Dr. Maria Freire from the Foundation for NIH (FNIH) gave a presentation describing public private partnerships and the role of FNIH in facilitating and executing such partnerships.

Dr. Richard Nakamura, Director of the Center for Scientific Review gave a presentation at the June 3rdmeeting.  He gave an overview of the review process and provided data from an analysis of pain research peer review.  A large portion of pain grants are reviewed in the Somatosensory and Chemosensory Systems (SCS) study section.  The SCS section reviewed 49% of pain grants versus 43% taste and smell, and 8% other.  Overall, the pain peer review, which focused on unsolicited R applications, showed no major differences in the percent discussed, mean priority score or percentile within the SCS study section or in Human Subjects pain applications.  

In October 2012, the Assistant Secretary for Health, Department of Health and Human Services tasked the IPRCC and NIH to address IOM recommendation 2.2 which states: “develop a comprehensive, population health-level strategy for pain prevention, treatment, management, education, reimbursement, and research that includes specific goals, actions, time frames, and resources”. To address this goal, the IPRCC has established an oversight panel and 5 working groups: 1) Professional education and training; 2) Public education and communication; 3) Population research; 4) Public Health: Prevention, care, & disparities; and 5) Public Health: Services and reimbursement.  The Oversight panel will be chaired by Dr. Sean Mackey from Stanford University and Dr. Linda Porter, Health Policy Advisor for Pain.  The members of the oversight panel have been established and include members of the IPRCC.  Currently, the chairs and members of the ‘Professional education and training’ and ‘Public education and Communication’ working groups are being established.  An operational flow chart and preliminary timeline has also been prepared.

Update: Centers of Excellence for Pain Education (CoEPEs)

Dr. Dave Thomas (NIDA) gave a brief update on the CoEPEs. The CoEPEs are in the process of developing curriculum case studies to educate students at medical, pharmacy, nursing, and dental schools.  The Pain Consortium members are asked to provide review of these case studies.  Dr. Thomas attended the American Pain Society in May and gave a presentation on the CoEPEs which was well attended.  Currently, Dr. Thomas is working with the Foundation for NIH to discuss opportunities for additional CoEPEs projects.

Update: Evidence Based Workshop on Chronic Pain and Opioids

Dr. Thomas provided an update on the evidence-based workshop on chronic pain and opioids.  This workshop is designed to evaluate selected questions related to opiate efficacy in the treatment of chronic pain.  To date, a small group of representatives have met to discuss a number of focus questions for the workshop.  A subsequent meeting is planned with the chairs of the workshop committee to further establish the questions and timeline.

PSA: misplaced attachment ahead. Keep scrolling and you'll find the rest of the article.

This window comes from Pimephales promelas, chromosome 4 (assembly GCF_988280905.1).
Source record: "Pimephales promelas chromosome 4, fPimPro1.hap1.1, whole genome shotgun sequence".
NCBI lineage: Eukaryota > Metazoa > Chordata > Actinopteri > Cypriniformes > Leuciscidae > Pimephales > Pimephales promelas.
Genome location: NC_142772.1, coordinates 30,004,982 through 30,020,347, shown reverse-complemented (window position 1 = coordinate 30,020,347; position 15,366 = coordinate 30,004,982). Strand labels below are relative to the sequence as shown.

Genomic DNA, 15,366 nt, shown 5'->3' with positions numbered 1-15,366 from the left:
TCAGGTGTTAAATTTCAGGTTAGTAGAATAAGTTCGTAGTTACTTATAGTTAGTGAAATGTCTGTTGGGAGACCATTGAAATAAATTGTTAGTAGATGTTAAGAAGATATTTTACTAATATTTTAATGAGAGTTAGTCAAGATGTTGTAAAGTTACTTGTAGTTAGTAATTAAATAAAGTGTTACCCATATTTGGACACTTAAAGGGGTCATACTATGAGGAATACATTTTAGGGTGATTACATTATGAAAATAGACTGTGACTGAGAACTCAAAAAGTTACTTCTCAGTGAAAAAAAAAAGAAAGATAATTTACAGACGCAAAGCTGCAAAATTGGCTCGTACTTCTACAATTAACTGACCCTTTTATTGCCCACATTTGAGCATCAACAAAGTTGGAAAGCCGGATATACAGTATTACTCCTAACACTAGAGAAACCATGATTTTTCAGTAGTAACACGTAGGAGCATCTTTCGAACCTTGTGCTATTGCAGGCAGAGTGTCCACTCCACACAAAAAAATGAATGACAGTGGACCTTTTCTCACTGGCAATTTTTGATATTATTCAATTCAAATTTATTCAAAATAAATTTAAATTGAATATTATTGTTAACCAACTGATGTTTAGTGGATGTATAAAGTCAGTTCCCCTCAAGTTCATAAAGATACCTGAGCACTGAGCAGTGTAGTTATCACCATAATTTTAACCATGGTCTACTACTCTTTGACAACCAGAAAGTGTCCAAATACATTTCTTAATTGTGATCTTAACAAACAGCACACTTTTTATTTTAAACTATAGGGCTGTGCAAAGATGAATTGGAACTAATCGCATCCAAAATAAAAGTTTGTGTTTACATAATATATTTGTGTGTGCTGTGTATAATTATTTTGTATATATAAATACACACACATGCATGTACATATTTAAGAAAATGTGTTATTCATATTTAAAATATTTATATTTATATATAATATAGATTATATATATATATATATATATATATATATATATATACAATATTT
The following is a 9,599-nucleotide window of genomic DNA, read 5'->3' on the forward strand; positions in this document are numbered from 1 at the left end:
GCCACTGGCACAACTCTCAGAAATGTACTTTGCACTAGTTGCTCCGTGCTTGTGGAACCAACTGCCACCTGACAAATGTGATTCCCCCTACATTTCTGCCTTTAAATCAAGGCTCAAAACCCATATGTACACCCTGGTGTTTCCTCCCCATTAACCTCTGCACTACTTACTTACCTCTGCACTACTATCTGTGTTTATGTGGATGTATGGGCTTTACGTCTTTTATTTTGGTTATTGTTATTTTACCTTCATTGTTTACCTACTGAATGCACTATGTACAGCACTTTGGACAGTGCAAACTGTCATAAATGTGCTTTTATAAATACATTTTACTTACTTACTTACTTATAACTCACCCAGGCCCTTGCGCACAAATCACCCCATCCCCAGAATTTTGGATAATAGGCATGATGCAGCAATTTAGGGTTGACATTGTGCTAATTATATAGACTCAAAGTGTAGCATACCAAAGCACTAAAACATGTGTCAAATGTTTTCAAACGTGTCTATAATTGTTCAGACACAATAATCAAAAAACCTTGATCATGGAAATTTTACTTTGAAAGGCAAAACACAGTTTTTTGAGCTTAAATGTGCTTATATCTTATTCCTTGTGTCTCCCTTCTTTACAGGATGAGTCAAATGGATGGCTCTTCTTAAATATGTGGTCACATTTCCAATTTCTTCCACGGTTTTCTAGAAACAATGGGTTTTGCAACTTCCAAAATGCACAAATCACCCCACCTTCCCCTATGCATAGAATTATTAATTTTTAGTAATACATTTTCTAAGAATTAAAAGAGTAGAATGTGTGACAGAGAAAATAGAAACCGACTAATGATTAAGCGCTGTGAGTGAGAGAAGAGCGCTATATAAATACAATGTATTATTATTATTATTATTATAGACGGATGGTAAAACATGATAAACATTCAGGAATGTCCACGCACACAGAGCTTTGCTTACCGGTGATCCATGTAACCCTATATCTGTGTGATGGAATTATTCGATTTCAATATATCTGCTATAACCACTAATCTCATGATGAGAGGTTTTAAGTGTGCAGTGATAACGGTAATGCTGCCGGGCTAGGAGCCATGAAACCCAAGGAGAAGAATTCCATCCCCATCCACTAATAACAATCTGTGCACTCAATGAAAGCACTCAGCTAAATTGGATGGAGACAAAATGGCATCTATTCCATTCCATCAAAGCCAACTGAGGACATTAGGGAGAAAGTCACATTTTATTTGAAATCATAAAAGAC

Update:  Stanford, NIH Pain Registry

Dr. Richard Denisco (NIDA) provided an update on the Stanford and NIH Pain Registry.  To date, development of a functional prototype of the pain registry and preliminary use of clinician and patient scenarios has been accomplished.  Data has been collected on over 1500 patients.  The data collected include initial longitudinal measures of health status (integrated PROMIS measures) and male and female body maps (used to select areas where pain is experienced).  In June 2013, an expanded ontology was developed and implemented.  Future opportunities provided by the registry data include its use in comparative effectiveness studies and scaling the registry to other sites. In addition, a physician interface to visualize and interact with longitudinal patient data is being developed as well as an ongoing cross-platform multi-browser support system for mobile devices.

Update:  Twitter

Dr. Tara Schwetz (NINDS) informed the Pain Consortium members that the Office of Pain Policy has established a twitter account (@NIHPainResearch). This account was created to provide pain-related updates of activities from the NIH Pain Consortium, the Interagency Pain Research Coordinating Committee (IPRCC) and the National Pain Strategy.  In addition, the account will be used to relay information about FOAs, recent science advances, etc. that may be of interest to the pain community.  This account was created on June 19th, and has already increased the number of visits to the Pain Consortium and IPRCC websites.

Important Dates for 2013

Pain Consortium Quarterly Meetings 2013

  • October 22, 2013, 1PM – 2:30 PM  Bldg 31,  8A28, Call-in: 1-877-249-7084, Passcode: 2022985